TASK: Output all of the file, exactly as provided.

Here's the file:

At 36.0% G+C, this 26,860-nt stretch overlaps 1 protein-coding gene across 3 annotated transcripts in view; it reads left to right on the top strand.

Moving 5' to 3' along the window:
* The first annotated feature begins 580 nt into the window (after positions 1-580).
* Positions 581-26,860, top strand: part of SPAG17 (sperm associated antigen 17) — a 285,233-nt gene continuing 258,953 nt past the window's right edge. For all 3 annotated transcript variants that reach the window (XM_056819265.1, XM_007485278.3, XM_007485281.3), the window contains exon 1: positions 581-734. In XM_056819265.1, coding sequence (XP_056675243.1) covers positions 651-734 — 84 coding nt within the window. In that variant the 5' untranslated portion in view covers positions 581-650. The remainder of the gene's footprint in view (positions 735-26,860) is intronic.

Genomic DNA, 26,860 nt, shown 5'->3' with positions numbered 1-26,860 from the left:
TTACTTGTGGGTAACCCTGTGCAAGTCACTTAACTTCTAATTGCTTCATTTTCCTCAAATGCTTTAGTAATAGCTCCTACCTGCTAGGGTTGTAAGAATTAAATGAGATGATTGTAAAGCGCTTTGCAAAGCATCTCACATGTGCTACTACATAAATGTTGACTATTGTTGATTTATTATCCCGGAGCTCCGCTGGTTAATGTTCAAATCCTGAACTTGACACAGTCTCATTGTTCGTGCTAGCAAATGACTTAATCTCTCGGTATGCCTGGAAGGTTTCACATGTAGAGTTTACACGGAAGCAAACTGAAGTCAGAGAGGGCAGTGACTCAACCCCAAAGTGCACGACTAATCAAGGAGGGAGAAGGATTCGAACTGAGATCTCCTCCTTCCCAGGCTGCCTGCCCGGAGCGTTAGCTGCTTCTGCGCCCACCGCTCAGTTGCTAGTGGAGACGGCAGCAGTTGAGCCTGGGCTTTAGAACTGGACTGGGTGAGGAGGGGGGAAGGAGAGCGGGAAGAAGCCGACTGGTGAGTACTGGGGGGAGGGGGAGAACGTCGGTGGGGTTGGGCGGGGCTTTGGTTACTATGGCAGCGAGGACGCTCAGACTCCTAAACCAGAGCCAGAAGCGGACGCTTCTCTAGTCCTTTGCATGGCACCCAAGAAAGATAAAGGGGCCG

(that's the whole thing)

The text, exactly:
At 36.0% G+C, this 26,860-nt stretch overlaps 1 protein-coding gene across 3 annotated transcripts in view; it reads left to right on the top strand.

Moving 5' to 3' along the window:
* The first annotated feature begins 580 nt into the window (after positions 1-580).
* Positions 581-26,860, top strand: part of SPAG17 (sperm associated antigen 17) — a 285,233-nt gene continuing 258,953 nt past the window's right edge. For all 3 annotated transcript variants that reach the window (XM_056819265.1, XM_007485278.3, XM_007485281.3), the window contains exon 1: positions 581-734. In XM_056819265.1, coding sequence (XP_056675243.1) covers positions 651-734 — 84 coding nt within the window. In that variant the 5' untranslated portion in view covers positions 581-650. The remainder of the gene's footprint in view (positions 735-26,860) is intronic.

Genomic DNA, 26,860 nt, shown 5'->3' with positions numbered 1-26,860 from the left:
TTACTTGTGGGTAACCCTGTGCAAGTCACTTAACTTCTAATTGCTTCATTTTCCTCAAATGCTTTAGTAATAGCTCCTACCTGCTAGGGTTGTAAGAATTAAATGAGATGATTGTAAAGCGCTTTGCAAAGCATCTCACATGTGCTACTACATAAATGTTGACTATTGTTGATTTATTATCCCGGAGCTCCGCTGGTTAATGTTCAAATCCTGAACTTGACACAGTCTCATTGTTCGTGCTAGCAAATGACTTAATCTCTCGGTATGCCTGGAAGGTTTCACATGTAGAGTTTACACGGAAGCAAACTGAAGTCAGAGAGGGCAGTGACTCAACCCCAAAGTGCACGACTAATCAAGGAGGGAGAAGGATTCGAACTGAGATCTCCTCCTTCCCAGGCTGCCTGCCCGGAGCGTTAGCTGCTTCTGCGCCCACCGCTCAGTTGCTAGTGGAGACGGCAGCAGTTGAGCCTGGGCTTTAGAACTGGACTGGGTGAGGAGGGGGGAAGGAGAGCGGGAAGAAGCCGACTGGTGAGTACTGGGGGGAGGGGGAGAACGTCGGTGGGGTTGGGCGGGGCTTTGGTTACTATGGCAGCGAGGACGCTCAGACTCCTAAACCAGAGCCAGAAGCGGACGCTTCTCTAGTCCTTTGCATGGCACCCAAGAAAGATAAAGGGGCCG